The same guideline can be used for color. Pick a primary color, then add a color or two that complement or contrast the primary color. Use those colors when you want to draw attention to something.

Remember, less is more. It’s nice to have font and color options when designing for your utility, but you do not need to use all of your options all of the time.


Colorful Examples

Ruralite Services’ member colors are mainly navy blues and forest greens. There are few pastels or neon colors used. For the most part, utilities opt for safe, traditional colors. But as we work to connect with younger consumers, we should consider colors that resonate with a younger crowd, too.

Consumers Power’s  combination of blue and orange is nice and bright. It’s a good example of a fresh color palette. The colors pair well on the logo. The website plays the colors off each other, and some magazine pages use the colors to draw attention to headlines.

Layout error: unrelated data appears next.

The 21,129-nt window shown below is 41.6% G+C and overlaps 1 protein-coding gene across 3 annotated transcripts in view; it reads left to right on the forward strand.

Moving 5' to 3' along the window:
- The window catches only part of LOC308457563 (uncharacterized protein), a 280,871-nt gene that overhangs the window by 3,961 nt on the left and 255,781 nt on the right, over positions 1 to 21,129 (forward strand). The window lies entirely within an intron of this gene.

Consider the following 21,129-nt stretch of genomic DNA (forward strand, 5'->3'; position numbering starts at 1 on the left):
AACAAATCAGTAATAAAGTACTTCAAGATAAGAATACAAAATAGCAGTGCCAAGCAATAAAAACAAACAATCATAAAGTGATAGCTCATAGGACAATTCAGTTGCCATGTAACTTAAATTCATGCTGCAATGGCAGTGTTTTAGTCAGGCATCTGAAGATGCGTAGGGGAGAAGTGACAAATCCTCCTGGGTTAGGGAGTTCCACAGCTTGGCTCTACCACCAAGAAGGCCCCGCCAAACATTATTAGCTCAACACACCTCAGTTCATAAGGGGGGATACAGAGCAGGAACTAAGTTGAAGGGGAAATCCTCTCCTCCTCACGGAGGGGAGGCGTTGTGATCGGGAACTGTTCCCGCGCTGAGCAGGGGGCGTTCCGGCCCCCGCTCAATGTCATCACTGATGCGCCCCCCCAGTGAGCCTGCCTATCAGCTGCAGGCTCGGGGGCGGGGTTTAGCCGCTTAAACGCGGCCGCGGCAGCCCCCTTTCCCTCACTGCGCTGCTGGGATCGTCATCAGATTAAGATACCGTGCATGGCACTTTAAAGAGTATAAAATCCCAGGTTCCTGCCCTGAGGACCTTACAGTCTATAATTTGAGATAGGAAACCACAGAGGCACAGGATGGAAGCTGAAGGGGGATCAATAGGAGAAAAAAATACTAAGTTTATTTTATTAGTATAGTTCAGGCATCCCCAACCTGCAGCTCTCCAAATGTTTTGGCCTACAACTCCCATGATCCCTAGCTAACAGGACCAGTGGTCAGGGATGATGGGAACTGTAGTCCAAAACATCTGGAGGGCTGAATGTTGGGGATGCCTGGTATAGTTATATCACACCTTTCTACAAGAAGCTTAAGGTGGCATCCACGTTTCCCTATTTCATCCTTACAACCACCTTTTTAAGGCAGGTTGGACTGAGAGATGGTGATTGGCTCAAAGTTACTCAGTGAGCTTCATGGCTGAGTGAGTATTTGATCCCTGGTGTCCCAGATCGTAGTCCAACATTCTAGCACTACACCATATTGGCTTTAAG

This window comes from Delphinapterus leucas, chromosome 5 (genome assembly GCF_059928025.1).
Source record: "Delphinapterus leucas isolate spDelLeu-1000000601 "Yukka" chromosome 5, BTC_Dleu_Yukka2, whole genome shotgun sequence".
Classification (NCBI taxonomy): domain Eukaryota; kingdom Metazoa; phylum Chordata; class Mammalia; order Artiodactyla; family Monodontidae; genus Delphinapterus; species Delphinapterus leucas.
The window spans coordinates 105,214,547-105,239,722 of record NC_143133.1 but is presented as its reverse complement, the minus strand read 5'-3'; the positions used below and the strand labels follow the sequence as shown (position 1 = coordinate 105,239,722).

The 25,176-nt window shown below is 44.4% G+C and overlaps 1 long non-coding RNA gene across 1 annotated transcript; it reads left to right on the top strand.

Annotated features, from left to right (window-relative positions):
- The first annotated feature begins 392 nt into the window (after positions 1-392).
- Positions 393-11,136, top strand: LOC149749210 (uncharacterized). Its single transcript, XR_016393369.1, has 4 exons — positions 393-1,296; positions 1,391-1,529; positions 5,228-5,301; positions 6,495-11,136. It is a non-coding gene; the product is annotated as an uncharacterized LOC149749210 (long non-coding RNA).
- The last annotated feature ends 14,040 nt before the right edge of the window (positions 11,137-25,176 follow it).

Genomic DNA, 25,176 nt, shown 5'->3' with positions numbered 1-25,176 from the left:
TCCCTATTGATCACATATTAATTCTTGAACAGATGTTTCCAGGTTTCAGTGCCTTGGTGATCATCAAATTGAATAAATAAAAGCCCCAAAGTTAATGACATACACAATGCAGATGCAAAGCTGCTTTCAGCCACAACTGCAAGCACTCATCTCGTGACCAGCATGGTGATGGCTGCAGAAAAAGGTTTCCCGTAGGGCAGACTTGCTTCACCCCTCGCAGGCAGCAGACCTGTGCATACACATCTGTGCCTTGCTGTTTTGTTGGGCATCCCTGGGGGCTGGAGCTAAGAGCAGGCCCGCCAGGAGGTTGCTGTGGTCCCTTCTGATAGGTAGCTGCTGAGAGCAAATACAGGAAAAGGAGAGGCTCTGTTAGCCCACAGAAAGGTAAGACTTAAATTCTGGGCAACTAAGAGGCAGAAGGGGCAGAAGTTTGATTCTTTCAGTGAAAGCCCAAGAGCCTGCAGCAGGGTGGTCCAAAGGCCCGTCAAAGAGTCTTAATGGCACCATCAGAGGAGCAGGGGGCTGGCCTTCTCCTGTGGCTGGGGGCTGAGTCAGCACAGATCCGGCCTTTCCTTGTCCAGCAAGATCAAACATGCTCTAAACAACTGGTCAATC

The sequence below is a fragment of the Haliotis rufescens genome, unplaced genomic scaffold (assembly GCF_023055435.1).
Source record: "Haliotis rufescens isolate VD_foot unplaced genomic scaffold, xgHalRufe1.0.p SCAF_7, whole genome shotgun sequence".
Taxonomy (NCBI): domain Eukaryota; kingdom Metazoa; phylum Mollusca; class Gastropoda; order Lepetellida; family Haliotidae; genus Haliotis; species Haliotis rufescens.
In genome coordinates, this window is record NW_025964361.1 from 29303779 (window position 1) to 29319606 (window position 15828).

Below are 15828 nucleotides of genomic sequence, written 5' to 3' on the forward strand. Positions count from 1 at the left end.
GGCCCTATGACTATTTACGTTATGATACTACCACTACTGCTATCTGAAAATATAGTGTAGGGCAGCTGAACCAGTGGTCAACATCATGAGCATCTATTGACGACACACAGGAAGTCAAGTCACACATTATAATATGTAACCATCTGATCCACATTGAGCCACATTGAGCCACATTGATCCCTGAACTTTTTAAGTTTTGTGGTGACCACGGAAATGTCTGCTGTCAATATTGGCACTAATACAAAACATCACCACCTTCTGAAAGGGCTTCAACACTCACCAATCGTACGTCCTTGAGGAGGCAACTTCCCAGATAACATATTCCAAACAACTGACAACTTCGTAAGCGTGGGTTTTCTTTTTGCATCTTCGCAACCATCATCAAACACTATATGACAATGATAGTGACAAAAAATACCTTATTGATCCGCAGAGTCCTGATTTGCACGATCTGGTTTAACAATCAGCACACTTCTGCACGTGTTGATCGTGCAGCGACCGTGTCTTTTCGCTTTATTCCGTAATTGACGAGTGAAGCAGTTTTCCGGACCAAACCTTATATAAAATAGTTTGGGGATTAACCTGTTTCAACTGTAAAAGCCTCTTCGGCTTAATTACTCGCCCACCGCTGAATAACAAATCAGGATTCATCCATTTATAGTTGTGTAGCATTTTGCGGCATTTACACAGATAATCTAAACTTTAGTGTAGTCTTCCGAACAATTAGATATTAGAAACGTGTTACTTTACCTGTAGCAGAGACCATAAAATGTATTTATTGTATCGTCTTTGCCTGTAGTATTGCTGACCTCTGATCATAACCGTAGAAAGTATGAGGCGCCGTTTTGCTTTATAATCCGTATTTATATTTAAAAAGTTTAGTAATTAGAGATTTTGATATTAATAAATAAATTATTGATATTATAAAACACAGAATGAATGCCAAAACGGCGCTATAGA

Picture of CPI logo, website and newsletter page.

Umatilla Electric’s logo is another fun example of a bright, friendly color palette. The utility uses one primary color—a bright blue—on their logo and website. A lighter shade of the color is used on the back of the magazine, complementing the primary color.

Picture of UEC's logo and website.

Be Color Blind, Too

Not all communications are in color (forms, for example), and some utilities do not use color regularly on their magazine pages.

Although powerful, always remember design does not start with color. Some people are so tied to color that it blinds them to the actual design. Color can be a distraction in the early stages of designing a logo or other graphic.

Working on a design? See what it looks like in black and white, first. An easy way to test a design’s strength is to use a photocopier to make a black and white copy of your work. See how the bones of the design or layout—not the color—stand out.

Read More